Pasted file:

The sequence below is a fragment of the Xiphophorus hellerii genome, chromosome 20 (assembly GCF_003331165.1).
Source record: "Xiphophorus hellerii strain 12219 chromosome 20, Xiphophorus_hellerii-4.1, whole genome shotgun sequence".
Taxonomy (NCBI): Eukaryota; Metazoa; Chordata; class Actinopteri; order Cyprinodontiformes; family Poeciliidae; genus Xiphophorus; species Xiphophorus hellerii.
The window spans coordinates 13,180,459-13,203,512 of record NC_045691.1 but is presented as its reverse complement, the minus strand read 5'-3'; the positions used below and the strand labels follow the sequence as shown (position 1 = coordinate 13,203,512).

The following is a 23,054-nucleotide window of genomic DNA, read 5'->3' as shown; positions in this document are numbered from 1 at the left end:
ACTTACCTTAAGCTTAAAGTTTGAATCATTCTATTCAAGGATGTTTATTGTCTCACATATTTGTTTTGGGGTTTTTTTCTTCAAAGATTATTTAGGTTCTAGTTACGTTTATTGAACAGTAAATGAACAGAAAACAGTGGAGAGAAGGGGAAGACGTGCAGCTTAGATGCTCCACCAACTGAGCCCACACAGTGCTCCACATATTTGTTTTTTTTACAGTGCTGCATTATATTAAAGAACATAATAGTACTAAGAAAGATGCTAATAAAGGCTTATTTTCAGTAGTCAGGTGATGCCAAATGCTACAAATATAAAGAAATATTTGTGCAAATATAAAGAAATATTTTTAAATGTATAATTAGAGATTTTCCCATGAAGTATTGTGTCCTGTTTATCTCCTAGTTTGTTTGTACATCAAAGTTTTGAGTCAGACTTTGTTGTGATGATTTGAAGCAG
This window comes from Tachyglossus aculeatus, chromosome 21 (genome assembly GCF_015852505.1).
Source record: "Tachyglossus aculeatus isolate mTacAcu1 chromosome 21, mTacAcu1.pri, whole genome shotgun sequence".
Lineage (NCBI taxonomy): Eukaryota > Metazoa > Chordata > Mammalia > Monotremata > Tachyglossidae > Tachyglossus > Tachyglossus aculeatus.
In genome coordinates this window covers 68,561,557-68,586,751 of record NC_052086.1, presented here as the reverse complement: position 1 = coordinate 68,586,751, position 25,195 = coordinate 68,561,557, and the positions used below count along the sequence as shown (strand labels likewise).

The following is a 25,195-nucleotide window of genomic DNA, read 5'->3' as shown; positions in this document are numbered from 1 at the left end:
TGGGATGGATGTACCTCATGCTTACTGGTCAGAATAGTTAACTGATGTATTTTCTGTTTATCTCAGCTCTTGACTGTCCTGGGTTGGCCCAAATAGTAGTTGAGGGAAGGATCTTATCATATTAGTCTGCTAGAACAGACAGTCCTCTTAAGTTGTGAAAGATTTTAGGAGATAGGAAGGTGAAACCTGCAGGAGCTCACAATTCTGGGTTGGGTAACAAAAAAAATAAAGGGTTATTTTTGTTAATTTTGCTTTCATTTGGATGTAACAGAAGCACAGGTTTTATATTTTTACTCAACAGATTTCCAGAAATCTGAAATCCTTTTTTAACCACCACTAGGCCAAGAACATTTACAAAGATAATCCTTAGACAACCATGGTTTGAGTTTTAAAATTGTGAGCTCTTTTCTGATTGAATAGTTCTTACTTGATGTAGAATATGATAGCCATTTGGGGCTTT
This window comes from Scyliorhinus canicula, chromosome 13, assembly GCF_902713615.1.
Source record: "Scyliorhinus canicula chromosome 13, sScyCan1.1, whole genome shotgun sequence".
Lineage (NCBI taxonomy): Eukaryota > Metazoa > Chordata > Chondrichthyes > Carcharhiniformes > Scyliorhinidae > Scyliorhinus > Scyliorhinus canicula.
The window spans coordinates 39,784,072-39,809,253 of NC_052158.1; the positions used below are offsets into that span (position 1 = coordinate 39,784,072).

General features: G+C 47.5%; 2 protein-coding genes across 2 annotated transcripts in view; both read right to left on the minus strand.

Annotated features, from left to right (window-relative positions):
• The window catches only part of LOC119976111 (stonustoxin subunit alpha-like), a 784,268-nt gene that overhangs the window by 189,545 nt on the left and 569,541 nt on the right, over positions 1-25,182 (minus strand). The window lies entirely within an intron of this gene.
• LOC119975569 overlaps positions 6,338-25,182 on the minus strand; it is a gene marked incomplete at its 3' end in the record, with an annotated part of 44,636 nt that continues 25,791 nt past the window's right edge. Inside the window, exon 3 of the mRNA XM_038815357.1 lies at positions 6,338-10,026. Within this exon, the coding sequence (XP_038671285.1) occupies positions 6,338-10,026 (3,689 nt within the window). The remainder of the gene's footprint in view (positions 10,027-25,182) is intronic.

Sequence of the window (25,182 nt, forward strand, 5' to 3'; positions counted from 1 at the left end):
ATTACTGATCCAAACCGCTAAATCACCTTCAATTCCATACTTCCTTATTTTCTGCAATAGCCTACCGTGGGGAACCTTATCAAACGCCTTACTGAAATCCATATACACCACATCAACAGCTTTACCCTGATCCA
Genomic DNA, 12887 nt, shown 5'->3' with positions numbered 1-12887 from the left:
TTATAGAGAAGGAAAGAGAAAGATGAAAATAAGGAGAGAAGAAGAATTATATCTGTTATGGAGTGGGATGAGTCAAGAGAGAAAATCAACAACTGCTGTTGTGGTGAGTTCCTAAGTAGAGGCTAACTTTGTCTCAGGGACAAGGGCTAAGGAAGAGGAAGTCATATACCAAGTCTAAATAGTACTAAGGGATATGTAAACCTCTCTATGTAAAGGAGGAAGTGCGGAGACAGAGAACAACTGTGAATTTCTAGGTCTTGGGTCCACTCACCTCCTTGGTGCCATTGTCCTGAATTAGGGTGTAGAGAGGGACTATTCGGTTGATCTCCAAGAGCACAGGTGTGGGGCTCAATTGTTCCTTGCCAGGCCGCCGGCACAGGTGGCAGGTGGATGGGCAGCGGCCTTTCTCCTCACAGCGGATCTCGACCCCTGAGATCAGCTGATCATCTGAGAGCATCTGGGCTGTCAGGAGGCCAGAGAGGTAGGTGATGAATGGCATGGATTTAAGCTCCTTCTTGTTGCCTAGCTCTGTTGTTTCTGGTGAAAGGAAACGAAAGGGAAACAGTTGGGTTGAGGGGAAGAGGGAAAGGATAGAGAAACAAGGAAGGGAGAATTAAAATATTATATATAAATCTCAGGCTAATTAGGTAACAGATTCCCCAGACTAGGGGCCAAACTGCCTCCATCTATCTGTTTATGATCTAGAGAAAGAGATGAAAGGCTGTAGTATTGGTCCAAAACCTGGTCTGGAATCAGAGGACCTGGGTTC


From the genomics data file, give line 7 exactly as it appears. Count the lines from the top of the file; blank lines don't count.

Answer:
This window comes from Tachyglossus aculeatus, chromosome 21 (genome assembly GCF_015852505.1).